UK: A 3-month delay of Brexit looks very likely

3 min
Ana Boata
Ana Boata Senior Economist for Europe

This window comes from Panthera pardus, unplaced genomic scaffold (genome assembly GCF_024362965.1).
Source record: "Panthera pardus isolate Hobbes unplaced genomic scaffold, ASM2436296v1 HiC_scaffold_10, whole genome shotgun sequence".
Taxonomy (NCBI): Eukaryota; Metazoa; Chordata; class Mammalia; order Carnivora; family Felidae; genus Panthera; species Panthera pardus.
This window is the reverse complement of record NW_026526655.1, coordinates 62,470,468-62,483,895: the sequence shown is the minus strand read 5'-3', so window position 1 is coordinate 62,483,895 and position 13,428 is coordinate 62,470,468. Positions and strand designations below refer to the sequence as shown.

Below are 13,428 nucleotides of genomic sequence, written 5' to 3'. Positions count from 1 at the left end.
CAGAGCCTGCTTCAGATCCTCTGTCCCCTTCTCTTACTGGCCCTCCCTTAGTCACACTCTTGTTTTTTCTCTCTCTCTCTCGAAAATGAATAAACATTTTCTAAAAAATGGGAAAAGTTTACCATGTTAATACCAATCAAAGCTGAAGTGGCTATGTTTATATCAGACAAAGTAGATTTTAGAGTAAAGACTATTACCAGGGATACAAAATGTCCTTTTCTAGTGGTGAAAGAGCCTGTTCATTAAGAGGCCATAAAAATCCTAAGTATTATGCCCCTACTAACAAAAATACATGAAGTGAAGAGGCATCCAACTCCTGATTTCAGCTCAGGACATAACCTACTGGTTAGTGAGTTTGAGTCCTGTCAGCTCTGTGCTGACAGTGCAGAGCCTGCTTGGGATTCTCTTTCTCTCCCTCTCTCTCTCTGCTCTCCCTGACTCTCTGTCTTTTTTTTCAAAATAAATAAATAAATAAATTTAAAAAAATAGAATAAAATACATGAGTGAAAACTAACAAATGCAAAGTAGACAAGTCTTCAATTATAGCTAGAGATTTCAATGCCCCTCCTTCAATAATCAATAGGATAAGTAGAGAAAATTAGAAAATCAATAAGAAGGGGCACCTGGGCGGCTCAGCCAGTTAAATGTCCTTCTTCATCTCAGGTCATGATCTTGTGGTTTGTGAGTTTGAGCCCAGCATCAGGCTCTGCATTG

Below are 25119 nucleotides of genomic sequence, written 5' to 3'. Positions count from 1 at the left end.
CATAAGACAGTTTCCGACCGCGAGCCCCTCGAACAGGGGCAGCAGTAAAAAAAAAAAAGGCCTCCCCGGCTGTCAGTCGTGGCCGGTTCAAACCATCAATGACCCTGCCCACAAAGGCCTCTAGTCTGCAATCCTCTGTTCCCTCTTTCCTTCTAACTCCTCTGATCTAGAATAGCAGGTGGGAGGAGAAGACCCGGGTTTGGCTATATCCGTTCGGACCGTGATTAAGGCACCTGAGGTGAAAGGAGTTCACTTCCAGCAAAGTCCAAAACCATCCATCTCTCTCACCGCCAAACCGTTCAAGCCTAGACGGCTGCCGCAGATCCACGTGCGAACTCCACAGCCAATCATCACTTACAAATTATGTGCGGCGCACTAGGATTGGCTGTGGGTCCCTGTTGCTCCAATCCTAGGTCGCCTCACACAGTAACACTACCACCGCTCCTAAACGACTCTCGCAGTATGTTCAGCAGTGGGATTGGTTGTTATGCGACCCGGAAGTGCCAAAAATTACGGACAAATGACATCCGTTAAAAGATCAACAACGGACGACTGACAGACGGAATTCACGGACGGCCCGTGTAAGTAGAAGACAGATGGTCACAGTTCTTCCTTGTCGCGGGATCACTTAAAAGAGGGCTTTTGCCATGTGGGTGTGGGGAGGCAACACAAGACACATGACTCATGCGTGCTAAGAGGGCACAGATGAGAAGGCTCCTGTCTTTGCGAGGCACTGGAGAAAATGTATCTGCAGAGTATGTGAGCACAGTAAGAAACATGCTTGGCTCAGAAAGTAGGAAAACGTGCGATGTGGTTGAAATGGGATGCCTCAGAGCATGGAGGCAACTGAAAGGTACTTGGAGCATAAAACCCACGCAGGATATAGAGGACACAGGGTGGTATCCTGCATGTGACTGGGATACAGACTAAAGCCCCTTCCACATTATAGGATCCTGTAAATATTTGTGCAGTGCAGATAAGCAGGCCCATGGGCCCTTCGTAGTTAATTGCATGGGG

In an attempt to avoid more rebellion from her party and even a cross-party alliance that would have weakened her further, PM May came out with a clear path to Brexit: (i) by 12 March at the latest the House of Commons will vote on whether to accept or reject PM May’s EU Withdrawal Agreement that she continues to renegotiate with the EU; (ii) if MPs reject that deal (likely in our view), they will vote on 13 March at the latest on whether to leave the EU with no deal; (iii) if Parliament votes against a no-deal Brexit (very likely), that option will be off the table and the House of Commons will vote on a short extension of the 29 March deadline – probably until end-June as on 2 July the new European Parlia­ment is inaugurated. If Parliament votes in favor of an extension (very likely) PM May would most pro­ba­bly get the unanimous approval from the EU at the 21-22 March Summit. However, this last-minute solution does not take-off the uncertainty that is weighing on the UK economy (read here) while it opens three relevant options: (i) a renegotiated Brexit deal with an end-date to the Irish backstop; (ii) a second referendum; (iii) a renegotiated Brexit deal toward a permanent customs union (a softer Brexit).